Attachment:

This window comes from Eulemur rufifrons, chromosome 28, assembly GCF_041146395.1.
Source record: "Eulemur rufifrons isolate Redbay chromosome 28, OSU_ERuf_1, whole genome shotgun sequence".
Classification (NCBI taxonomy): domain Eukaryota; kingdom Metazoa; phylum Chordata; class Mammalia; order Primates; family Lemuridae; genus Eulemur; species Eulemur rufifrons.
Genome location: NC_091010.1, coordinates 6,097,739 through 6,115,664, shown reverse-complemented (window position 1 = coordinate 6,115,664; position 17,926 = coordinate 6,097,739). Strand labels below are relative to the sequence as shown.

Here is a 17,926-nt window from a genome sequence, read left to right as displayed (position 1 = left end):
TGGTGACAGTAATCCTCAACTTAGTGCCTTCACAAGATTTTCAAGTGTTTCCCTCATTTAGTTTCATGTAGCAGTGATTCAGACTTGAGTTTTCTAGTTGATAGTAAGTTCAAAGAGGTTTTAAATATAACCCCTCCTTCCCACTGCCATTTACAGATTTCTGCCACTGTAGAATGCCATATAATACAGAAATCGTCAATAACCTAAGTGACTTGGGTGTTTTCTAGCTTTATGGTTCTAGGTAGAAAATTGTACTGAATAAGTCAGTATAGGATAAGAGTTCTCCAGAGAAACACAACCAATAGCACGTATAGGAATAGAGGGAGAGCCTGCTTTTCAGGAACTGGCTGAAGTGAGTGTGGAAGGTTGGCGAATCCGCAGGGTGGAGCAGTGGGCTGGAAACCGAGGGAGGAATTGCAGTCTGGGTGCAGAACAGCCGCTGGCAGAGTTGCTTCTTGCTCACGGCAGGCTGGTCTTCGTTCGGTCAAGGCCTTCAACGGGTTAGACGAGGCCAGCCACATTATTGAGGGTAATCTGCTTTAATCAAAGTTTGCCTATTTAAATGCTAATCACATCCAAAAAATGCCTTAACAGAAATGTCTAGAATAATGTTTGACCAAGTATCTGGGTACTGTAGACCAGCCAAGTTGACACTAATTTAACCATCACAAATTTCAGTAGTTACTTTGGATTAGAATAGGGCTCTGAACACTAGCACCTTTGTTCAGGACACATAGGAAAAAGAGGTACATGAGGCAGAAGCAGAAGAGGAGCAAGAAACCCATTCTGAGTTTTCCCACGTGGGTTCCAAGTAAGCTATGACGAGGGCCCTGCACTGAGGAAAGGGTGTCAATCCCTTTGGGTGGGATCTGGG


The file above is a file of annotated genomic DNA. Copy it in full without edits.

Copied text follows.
This window comes from Eulemur rufifrons, chromosome 28, assembly GCF_041146395.1.
Source record: "Eulemur rufifrons isolate Redbay chromosome 28, OSU_ERuf_1, whole genome shotgun sequence".
Classification (NCBI taxonomy): domain Eukaryota; kingdom Metazoa; phylum Chordata; class Mammalia; order Primates; family Lemuridae; genus Eulemur; species Eulemur rufifrons.
Genome location: NC_091010.1, coordinates 6,097,739 through 6,115,664, shown reverse-complemented (window position 1 = coordinate 6,115,664; position 17,926 = coordinate 6,097,739). Strand labels below are relative to the sequence as shown.

Here is a 17,926-nt window from a genome sequence, read left to right as displayed (position 1 = left end):
TGGTGACAGTAATCCTCAACTTAGTGCCTTCACAAGATTTTCAAGTGTTTCCCTCATTTAGTTTCATGTAGCAGTGATTCAGACTTGAGTTTTCTAGTTGATAGTAAGTTCAAAGAGGTTTTAAATATAACCCCTCCTTCCCACTGCCATTTACAGATTTCTGCCACTGTAGAATGCCATATAATACAGAAATCGTCAATAACCTAAGTGACTTGGGTGTTTTCTAGCTTTATGGTTCTAGGTAGAAAATTGTACTGAATAAGTCAGTATAGGATAAGAGTTCTCCAGAGAAACACAACCAATAGCACGTATAGGAATAGAGGGAGAGCCTGCTTTTCAGGAACTGGCTGAAGTGAGTGTGGAAGGTTGGCGAATCCGCAGGGTGGAGCAGTGGGCTGGAAACCGAGGGAGGAATTGCAGTCTGGGTGCAGAACAGCCGCTGGCAGAGTTGCTTCTTGCTCACGGCAGGCTGGTCTTCGTTCGGTCAAGGCCTTCAACGGGTTAGACGAGGCCAGCCACATTATTGAGGGTAATCTGCTTTAATCAAAGTTTGCCTATTTAAATGCTAATCACATCCAAAAAATGCCTTAACAGAAATGTCTAGAATAATGTTTGACCAAGTATCTGGGTACTGTAGACCAGCCAAGTTGACACTAATTTAACCATCACAAATTTCAGTAGTTACTTTGGATTAGAATAGGGCTCTGAACACTAGCACCTTTGTTCAGGACACATAGGAAAAAGAGGTACATGAGGCAGAAGCAGAAGAGGAGCAAGAAACCCATTCTGAGTTTTCCCACGTGGGTTCCAAGTAAGCTATGACGAGGGCCCTGCACTGAGGAAAGGGTGTCAATCCCTTTGGGTGGGATCTGGG